The End of War?

How democracy and increased international trade slow the tide of bloodshed.
  • Editors' Pick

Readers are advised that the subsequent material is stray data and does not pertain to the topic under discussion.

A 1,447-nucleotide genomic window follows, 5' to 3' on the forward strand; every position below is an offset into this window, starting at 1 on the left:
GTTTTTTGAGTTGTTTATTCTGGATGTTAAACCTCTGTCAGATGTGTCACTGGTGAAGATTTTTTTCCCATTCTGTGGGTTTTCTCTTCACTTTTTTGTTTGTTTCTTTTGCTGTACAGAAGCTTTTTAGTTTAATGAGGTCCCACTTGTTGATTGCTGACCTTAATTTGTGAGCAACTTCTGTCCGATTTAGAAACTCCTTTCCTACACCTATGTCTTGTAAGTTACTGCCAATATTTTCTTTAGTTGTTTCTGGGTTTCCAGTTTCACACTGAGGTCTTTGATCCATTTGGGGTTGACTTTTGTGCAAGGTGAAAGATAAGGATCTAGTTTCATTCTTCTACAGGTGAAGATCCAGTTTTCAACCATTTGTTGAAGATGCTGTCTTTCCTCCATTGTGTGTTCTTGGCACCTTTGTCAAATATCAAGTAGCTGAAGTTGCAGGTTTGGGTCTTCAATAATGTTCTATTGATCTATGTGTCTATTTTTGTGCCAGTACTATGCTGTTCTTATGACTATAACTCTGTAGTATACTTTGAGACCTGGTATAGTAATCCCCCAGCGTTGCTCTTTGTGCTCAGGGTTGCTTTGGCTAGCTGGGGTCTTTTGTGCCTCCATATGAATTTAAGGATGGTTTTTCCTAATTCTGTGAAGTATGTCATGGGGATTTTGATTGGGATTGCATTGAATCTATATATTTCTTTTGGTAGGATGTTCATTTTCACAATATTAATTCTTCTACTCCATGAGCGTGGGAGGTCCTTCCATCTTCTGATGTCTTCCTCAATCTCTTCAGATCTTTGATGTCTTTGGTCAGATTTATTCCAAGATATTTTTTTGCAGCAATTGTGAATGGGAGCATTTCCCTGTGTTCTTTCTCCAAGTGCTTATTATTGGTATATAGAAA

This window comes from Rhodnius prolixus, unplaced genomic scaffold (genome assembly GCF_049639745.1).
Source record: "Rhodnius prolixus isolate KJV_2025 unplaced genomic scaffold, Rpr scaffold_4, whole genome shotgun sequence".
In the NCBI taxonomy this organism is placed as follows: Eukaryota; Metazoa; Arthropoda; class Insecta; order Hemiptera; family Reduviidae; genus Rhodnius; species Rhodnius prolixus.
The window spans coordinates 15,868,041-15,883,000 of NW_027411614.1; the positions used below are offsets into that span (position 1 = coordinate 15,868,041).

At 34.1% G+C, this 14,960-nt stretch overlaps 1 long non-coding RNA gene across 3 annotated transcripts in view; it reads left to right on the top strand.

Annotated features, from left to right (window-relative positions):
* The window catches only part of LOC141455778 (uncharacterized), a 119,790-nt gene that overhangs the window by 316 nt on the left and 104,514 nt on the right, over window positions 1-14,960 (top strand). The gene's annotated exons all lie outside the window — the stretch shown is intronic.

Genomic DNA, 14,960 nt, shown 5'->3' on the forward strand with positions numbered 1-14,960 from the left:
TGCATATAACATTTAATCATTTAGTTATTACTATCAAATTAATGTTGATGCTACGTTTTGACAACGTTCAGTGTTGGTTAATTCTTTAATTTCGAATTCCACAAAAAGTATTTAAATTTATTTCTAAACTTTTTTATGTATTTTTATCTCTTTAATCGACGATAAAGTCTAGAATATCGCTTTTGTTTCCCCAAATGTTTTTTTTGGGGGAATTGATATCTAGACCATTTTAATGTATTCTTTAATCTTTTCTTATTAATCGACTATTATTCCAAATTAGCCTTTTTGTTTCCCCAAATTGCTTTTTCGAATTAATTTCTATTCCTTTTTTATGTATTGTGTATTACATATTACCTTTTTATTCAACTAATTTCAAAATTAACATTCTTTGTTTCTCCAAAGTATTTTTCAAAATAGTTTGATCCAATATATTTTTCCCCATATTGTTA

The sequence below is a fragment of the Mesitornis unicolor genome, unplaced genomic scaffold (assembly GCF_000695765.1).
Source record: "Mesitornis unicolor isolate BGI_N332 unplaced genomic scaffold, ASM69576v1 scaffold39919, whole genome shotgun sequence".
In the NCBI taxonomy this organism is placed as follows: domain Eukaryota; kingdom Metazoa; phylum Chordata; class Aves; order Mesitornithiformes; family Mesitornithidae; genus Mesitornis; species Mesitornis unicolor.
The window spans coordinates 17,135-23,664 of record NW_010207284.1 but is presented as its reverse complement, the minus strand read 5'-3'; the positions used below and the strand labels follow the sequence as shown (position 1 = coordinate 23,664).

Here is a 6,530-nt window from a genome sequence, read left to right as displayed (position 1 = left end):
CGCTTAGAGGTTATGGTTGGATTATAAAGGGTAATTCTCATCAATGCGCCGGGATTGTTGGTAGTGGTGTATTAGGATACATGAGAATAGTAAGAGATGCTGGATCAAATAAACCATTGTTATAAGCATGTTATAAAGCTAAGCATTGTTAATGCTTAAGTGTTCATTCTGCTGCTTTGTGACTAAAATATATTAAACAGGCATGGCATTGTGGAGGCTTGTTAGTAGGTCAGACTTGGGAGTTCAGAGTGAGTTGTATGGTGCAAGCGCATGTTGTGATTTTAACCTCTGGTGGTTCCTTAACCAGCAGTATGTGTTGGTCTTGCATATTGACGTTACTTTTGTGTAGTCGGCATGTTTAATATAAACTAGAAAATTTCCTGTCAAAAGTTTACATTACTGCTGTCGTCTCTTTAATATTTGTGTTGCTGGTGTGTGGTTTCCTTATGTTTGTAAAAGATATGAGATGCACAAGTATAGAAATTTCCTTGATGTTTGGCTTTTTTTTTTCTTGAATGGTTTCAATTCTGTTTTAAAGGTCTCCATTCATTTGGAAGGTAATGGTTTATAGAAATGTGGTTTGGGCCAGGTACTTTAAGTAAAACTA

1. Daily explosions in Iraq, massacres in Sudan, the Koreas staring at each other through artillery barrels, a Hobbesian war of all against all in eastern Congo—combat plagues human society as it has, perhaps, since our distant forebears realized that a tree limb could be used as a club. But here is something you would never guess from watching the news: War has entered a cycle of decline. Combat in Iraq and in a few other places is an exception to a significant global trend that has gone nearly unnoticed—namely that, for about 15 years, there have been steadily fewer armed conflicts worldwide. In fact, it is possible that a person's chance of dying because of war has, in the last decade or more, become the lowest in human history. Five years ago, two academics—Monty Marshall, research director at the Center for Global Policy at George Mason University, and Ted Robert Gurr, a professor of government at the University of Maryland—spent months compiling all available data on the frequency and death toll of twentieth-century combat, expecting to find an ever-worsening ledger of blood and destruction. Instead, they found, after the terrible years of World Wars I and II, a global increase in war from the 1960s through the mid-'80s. But this was followed by a steady, nearly uninterrupted decline beginning in 1991. They also found a steady global rise since the mid-'80s in factors that reduce armed conflict—economic prosperity, free elections, stable central governments, better communi...